The peace settlement 1918-28

Matthew T
Mind Map by , created over 5 years ago

A mind map summarising all the key details of the peace settlement 1918-28 for EdExcel GCSE History A Unit 1: International Relations.

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Matthew T
Created by Matthew T over 5 years ago
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The peace settlement 1918-28
1 Armistice
1.1 Why?
1.1.1 The port of Kiel was blockaded + sailors went on mutiny
1.1.2 Food was in short supply - winter 1917 "the turnip winter"
1.1.3 Kaiser Wilhelm II abdicated + fled to Holland
1.2 Terms
1.2.1 Withdraw troops from west
1.2.2 Forfeit gains from Russia
1.2.3 Withdraw 30 miles from east bank of Rhine
1.2.4 Surrender artillery, aircraft, submarines
1.2.5 Navy into Allied ports
1.3 11 Nov 1918
2 Aims of the Big Three
2.1 Clemenceau
2.1.1 Land devastated, millions of deaths
2.1.2 Wanted to make G suffer
2.1.3 Prevent future threats of invasion
2.2 Wilson
2.2.1 Idealist with little involvement in War
2.2.2 Harsh treaty would cause revenge
2.2.3 Influenced by 14 Points: self-determination, no secret diplomacy, co-operation
2.3 Lloyd George
2.3.1 People of B wanted revenge
2.3.2 Wanted trade with G
2.3.3 In the middle
3 Treaty of Versailles, May 1919
3.1 For Germany, no defeated countries allowed
3.2 Article 231
3.2.1 G responsible for war
3.2.2 aka War Guilt Clause
3.3 Military restrictions
3.3.1 Army 100,000
3.3.2 No conscription
3.3.3 No submarines/artillery/aircraft
3.3.4 Navy 6 battleships
3.3.5 Rhineland demilitarised
3.4 Reparations
3.4.1 Compensation for damage
3.4.2 £6.6bn set 1921
3.5 Territorial losses
3.5.1 North Schleswig to Denmark
3.5.2 Danzig and Memel free cities
3.5.3 West Prussia, Pomerania, Posen, Upper Silesia to Poland (Polish corridor)
3.5.4 Saar to League of Nations
3.5.5 Alsace-Lorraine to France
3.5.6 Eupen-Malmedy to Belgium
3.6 Anschluss forbidden
3.7 Forbidden from L of N
4 German reactions
4.1 War guilt clause unjust
4.2 Not all Germans right to self-determination
4.3 Reparations excessive for a crippled economy
4.4 Army too small for a large country
4.5 Insulted by not being in L of N
4.6 Should have joined negotiations
4.7 BUT Brest-Litovsk (Mar 1918) much harsher than Versailles - G imposed on R
5 Other peace treaties
5.1 St Germain-en-Laye, Sep 1919
5.1.1 Austria
5.1.2 Austro-Hungarian empire broken up
5.1.3 Hungary, Poland, Czechoslovakia, Yugoslavia new countries
5.1.4 Land to Italy
5.1.5 Army 30,000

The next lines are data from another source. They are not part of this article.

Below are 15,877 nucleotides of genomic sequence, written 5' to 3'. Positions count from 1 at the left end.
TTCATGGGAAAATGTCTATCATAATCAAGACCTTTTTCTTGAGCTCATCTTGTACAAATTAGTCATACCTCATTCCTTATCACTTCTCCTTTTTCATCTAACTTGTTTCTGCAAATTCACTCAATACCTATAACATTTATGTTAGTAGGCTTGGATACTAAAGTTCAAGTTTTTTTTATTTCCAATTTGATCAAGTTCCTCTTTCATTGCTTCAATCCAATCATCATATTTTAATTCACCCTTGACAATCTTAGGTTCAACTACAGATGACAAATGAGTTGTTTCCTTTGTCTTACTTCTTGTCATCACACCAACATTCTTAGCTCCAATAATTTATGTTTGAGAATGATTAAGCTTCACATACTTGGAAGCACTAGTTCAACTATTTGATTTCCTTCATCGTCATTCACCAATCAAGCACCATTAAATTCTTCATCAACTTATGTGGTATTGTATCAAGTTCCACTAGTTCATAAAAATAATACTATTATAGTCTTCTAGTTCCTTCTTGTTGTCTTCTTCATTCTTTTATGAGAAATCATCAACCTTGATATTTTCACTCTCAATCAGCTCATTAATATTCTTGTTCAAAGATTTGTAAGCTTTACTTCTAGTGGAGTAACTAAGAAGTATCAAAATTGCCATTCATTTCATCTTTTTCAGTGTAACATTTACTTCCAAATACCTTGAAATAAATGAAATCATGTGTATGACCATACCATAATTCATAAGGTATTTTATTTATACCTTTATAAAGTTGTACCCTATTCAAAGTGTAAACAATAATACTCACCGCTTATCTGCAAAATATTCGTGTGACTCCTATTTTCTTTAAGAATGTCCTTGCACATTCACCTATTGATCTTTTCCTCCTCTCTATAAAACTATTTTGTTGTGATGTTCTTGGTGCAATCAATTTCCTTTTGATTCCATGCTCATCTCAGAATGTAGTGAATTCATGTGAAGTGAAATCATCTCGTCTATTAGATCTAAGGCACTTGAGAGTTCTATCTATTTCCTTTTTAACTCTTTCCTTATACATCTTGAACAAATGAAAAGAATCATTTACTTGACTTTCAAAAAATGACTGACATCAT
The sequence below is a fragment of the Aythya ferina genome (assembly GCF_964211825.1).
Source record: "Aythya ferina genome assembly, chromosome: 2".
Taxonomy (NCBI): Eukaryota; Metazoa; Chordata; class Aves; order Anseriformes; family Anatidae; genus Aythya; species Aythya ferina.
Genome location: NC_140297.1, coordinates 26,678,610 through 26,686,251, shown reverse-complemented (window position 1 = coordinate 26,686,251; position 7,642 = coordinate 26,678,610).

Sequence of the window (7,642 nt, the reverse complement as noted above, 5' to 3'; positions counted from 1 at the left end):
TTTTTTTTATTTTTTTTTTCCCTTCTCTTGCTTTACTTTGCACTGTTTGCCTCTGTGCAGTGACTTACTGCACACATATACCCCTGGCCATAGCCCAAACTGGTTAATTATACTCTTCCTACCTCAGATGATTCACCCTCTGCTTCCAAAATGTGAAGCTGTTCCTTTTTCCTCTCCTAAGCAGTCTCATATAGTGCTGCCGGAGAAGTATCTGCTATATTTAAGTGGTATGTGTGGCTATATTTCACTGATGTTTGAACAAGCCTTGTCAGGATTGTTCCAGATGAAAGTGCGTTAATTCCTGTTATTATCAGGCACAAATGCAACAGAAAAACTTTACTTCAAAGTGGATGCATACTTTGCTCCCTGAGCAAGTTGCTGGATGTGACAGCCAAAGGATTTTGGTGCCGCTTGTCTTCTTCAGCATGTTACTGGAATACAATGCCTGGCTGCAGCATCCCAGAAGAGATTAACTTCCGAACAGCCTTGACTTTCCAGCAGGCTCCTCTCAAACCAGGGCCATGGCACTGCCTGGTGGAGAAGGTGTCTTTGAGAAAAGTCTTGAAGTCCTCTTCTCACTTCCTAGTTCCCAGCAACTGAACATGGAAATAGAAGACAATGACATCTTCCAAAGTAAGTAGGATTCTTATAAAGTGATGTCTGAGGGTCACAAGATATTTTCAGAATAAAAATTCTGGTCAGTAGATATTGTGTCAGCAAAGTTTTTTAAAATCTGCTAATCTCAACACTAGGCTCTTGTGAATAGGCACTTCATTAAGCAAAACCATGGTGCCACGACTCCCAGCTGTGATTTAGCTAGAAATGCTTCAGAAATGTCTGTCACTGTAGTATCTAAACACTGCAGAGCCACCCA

5.1.6 Reparations (cancelled due to collapse of Bank of Vienna)
5.2 Neuilly-sur-Seine, Nov 1919
5.2.1 Bulgaria
5.2.2 Land to Yugoslavia and Greece
5.2.3 $400mn reparations
5.2.4 Army 20,000
5.3 Trianon, Jun 1920
5.3.1 Hungary
5.3.2 Land to Czechoslovakia, Romania, Yugoslavia, Austria (40% of original size)
5.3.3 Army 35,000
5.3.4 Reparations (cancelled)
5.4 Sevres, Aug 1920
5.4.1 Turkey
5.4.2 Limited European possessions around Constantinople
5.4.3 Iraq, Transjordan, Palestine British mandates
5.4.4 Syria, Lebanon French mandates
5.4.5 Arabia independent
5.5 Lausanne, 1923
5.5.1 Turkey
5.5.2 Overruled Sevres (more European land)
5.5.3 Control of Bosphorus and Dardanelles
6 Events 1919-28
6.1 Reparations vastly reduced
6.2 Ruhr occupation 1923 - F + Belgium enter G to take payment but passive resistance forced them out
6.3 Dawes Plan 1924 - reparations fixed to a sliding scale, US loans
6.4 Locarno Pacts 1925 - borders respected
6.5 G enters L of N 1926
6.6 Kellogg-Briand Pact 1928 - avoid war at all costs
7 Organisation of the League of Nations
7.1 Covenant laid out aims
7.2 Built upon collective security - members defend one another
7.3 Assembly: Geneva, debating chamber, all members, met annually - powers to admit members and suggest changes
7.4 Council: five permanent B, F, G, I, J, four temporary, 3 times/year, made decisions
7.5 Secretariat: civil service, administration
7.6 Permanent Court of International Justice: the Hague, judges gave decisions without power
7.7 International Labour Organisation: tried to improve working conditions
7.8 Commissions: mandates, slavery, refugees (Nansen)
7.9 Peacekeeping: moral condemnation, economic sanctions, military force
8 Successes and failures of the League of Nations
8.1 Vilna, 1920: rightfully belong to Lithuania, but B + F wanted Polish ally so Poland won
8.2 Aland Islands, 1921: disputed between Sweden + Finland, plebiscite held + Finland won
8.3 Upper Silesia 1921: plebiscite in favour of Germany, but split between G + Poland
8.4 Corfu 1923: Mussolini invade after supposed threat to surveyors, but B + F wanted Mussolini as ally so Greeks forced to compensate Italy
8.5 Greek-Bulgarian dispute 1925: Greece invade Bulgaria but condemnation stopped them
8.6 League lacked key members
8.6.1 Defeated countries - too belligerent
8.6.2 Russia - fear of Communism
8.6.3 USA - Harding's isolationist policies (a strong ally)
8.7 Dependent on B + F
8.8 Veto made it difficult to carry out action
8.9 Sanctions applied half-heartedly
8.10 Depression led to rise of dictators

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